I would absolutely hate to be a celebrity. Can you just imagine the attention, constant harassment by fans, paparazzi, having to put up with photos pf your naked body all over the tabloids just because you decided to ‘let-go’ for the summer. No thanks!. But probably the worst part of the celebrity gig must be all the fan mail – mountains and mountains of it every day from fans who think you and them share some special bond, some that are total whack-jobs and a fair few, I bet, that want to interest you in a business deal.
These last few weeks of the EDC blogging process has been somewhat of a trench war against an unending barrage of spam, junk mail and totally unwanted commentary. Now, embarking on the clean up before presentation for assessment I have probably received at least three or four spam comments each day trying to sell me everything from Spanish condos, to french language lessons and even muscle gain formula (Has this bot been stalking my Facebook page?)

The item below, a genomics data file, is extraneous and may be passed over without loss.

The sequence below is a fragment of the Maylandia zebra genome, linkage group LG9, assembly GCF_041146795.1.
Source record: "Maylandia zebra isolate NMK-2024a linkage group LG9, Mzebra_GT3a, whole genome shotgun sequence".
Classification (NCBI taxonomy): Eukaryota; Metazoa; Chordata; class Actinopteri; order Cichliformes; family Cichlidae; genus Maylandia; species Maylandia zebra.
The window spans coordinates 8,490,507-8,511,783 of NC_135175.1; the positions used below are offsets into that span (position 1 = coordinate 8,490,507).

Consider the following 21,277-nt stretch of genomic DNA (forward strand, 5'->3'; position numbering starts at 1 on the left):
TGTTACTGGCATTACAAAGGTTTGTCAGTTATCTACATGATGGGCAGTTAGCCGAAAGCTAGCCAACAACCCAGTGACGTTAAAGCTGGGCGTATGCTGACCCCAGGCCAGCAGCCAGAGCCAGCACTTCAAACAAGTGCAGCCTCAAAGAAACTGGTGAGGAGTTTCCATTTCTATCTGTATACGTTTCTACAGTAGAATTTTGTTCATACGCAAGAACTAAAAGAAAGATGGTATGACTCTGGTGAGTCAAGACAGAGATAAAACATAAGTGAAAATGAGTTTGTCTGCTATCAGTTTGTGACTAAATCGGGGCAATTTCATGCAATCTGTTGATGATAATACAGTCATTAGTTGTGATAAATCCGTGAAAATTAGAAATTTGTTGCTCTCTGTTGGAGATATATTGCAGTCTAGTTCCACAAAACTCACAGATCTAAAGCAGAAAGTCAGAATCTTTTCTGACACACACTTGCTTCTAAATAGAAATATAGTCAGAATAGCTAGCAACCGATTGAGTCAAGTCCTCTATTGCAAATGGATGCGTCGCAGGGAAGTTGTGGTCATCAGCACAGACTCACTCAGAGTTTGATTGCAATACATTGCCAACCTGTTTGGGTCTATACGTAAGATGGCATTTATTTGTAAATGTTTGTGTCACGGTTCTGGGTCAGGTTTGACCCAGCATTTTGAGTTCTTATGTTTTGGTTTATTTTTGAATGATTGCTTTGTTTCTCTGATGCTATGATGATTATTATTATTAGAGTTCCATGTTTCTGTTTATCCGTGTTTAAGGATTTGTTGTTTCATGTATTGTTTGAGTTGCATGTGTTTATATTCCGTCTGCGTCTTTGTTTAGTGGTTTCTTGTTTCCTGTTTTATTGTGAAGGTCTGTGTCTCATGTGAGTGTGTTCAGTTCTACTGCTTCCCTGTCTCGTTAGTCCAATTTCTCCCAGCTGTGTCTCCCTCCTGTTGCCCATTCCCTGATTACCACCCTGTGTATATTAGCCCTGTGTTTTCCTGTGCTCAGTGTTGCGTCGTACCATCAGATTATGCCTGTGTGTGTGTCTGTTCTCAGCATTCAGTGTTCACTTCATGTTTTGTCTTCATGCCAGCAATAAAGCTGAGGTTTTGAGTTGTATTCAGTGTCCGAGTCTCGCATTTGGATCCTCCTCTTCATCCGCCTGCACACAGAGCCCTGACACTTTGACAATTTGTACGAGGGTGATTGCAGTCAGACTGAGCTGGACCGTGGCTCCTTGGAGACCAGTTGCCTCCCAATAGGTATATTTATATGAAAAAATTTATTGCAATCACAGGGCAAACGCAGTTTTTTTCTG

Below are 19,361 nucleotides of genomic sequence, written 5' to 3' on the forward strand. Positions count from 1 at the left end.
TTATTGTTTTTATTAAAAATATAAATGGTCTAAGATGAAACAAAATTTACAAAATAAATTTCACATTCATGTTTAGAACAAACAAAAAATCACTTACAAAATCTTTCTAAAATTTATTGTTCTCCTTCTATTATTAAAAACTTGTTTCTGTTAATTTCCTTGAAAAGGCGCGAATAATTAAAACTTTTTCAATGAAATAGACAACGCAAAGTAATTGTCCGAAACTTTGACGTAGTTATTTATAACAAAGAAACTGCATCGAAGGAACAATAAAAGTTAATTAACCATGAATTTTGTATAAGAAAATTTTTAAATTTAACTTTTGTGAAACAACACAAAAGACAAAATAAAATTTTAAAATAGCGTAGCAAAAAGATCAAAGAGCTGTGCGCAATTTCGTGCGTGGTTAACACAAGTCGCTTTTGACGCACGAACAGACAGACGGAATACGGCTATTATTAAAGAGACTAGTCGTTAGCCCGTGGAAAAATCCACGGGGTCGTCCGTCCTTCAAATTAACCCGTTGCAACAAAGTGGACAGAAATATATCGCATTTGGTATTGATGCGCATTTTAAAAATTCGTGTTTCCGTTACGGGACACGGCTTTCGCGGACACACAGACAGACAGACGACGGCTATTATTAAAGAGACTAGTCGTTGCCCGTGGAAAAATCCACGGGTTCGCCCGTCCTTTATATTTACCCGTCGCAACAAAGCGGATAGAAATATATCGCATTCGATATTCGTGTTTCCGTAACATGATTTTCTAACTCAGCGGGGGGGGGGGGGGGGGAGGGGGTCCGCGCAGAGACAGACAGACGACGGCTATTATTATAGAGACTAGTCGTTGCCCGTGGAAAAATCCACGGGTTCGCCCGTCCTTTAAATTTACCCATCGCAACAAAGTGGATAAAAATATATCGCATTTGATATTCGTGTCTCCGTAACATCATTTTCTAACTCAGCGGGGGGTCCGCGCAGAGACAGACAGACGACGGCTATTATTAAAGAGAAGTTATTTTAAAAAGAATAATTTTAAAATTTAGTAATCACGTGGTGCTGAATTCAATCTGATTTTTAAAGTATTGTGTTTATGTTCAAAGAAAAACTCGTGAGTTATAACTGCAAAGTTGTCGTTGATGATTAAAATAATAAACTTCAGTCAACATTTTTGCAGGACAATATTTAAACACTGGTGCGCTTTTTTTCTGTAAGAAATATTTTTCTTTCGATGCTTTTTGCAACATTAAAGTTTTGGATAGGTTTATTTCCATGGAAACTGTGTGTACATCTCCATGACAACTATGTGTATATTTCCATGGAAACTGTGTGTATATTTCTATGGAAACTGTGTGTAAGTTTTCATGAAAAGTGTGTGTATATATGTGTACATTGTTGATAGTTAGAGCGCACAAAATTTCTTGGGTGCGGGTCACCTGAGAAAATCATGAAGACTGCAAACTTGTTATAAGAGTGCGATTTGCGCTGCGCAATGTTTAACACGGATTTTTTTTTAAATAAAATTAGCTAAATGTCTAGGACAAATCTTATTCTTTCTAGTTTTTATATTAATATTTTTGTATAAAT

As educators we often don’t even begin to think about the daily grind that most students have to bear with in terms of the glut of internet marketing, five second intros, spam, junk email and its ilk. It hard enough to concentrate as it is but adding another layer of irritating marketing to the picture really chips away at the nerves after a while. Many folks just filter it out, but, when you really think about it this stuff is contributing to an animosity about the web that doesn’t particularly help in the field we are engaged in. Learners, particularly younger ones, can be disengaged at the best of times, so do we really need to think about how much they are exposed to?
Just like a break in cigarette marketing help to bring down rates of younger smokers could such a ban assist in creating more engaged learners, even if only by one or two percent?
The onslaught continues, but with my trusty spam reporting button in hand I may yet prevail against the tide of nonsensical spammage!